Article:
A Guide to Exposure


An image that appears as too bright is classed as overexposed and an image that appears too dark is classed as underexposed. In digital photography, 3 factors control how bright or how dark an image is – Shutter speed, aperture and ISO

Shutter Speed

  • Shutter speed refers to the amount of time the image sensor is left open for. The longer it is left open the brighter the image will be, and vice versa.
  • Generally, DSLR cameras will have shutter speeds from 1/4000 (a 4000th) of a second to around 30 seconds.
  • If you wish to capture droplets of water or use your camera for sports, fast shutter speeds (or short exposures) will allow you to do this. Use slow shutter speeds to create movement. See 2 examples below, on the left I used a slow shutter speed to create the sense of movement. For the right shot of a butterfly, as the subject was flying around frantically, as soon as it landed I needed a fast shutter speed to keep the image sharp.
  • The bulb function on a camera allows you to keep the shutter speed open for as long as the shutter button is held down for. You would use this when you need to take a shot for longer than 30 seconds. You can purchase shutter release cords for most DSLRs which will allow you to lock the shutter open until you unlock it, which will save you having to keep your finger on the shutter button. As keeping your finger on the shutter, even on a sturdy tripod will most likely cause unwanted blur.


  • Think of aperture like a window – If a room contains a large window and another room of the same size contains a smaller window, the room with the larger window will allow more light to pass through thus producing a brighter view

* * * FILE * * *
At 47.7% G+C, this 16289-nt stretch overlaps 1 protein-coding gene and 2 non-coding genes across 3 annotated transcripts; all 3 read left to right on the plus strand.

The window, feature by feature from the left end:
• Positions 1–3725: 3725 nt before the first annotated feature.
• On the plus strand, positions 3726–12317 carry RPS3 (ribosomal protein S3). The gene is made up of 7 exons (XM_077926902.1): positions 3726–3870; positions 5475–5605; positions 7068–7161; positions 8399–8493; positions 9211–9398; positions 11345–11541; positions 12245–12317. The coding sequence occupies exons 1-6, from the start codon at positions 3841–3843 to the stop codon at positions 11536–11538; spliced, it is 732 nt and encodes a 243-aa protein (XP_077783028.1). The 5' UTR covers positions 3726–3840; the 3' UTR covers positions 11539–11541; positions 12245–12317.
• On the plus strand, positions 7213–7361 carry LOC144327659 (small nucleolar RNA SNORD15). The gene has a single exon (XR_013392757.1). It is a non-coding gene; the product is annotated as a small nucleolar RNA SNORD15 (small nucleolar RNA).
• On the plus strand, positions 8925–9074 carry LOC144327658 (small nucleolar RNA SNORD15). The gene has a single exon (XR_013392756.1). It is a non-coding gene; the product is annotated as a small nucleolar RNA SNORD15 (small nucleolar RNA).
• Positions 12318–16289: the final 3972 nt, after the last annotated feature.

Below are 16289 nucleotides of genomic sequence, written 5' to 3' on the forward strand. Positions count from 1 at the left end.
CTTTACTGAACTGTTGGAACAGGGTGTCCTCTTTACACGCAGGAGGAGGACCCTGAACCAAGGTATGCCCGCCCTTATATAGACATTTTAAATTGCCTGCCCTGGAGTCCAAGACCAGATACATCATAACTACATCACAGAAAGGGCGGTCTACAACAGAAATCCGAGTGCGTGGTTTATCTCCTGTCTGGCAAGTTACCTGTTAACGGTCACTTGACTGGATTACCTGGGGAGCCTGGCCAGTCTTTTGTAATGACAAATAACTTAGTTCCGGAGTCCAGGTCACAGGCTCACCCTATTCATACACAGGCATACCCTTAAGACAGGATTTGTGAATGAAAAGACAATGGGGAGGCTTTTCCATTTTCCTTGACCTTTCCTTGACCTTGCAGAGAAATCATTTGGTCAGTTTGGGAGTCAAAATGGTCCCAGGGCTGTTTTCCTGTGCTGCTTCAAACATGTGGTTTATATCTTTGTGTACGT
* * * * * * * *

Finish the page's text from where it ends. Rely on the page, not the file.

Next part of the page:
• So aperture is effectively the size of the hole that allows light to pass through the lens to the image sensor (or film)
  • Aperture not only helps to manage the amount of light that enters the cameras sensor, but it also controls how much of the image is in focus. With the 2 examples below, I have used a large aperture (F2.8) to blur the background on the image of the conifer cone. This is also known as Bokeh. Using a small aperture (eg F16), would allow for front to back focus, good for maybe landscape photography like the image below left.
  • Aperture is measured in F-stops. This is where the confusions begins – F-stops are written as fractions so the smaller the F-stop the more amount of light that will be allowed to pass through.
  • Full F-stops largest (meaning more light) to the smallest (less light) – F1, F1.4, F2, F2.8, F4, F5.6, F8, F11, F16, F22, F32
  • See the diagram below which may aid further with the above description.


  • ISO refers to the sensitivity of the sensor. The more sensitive the sensor is set to, the brighter the image will be. Increasing ISO will amplify the light that is captured by the sensor to effectively produce a brighter image.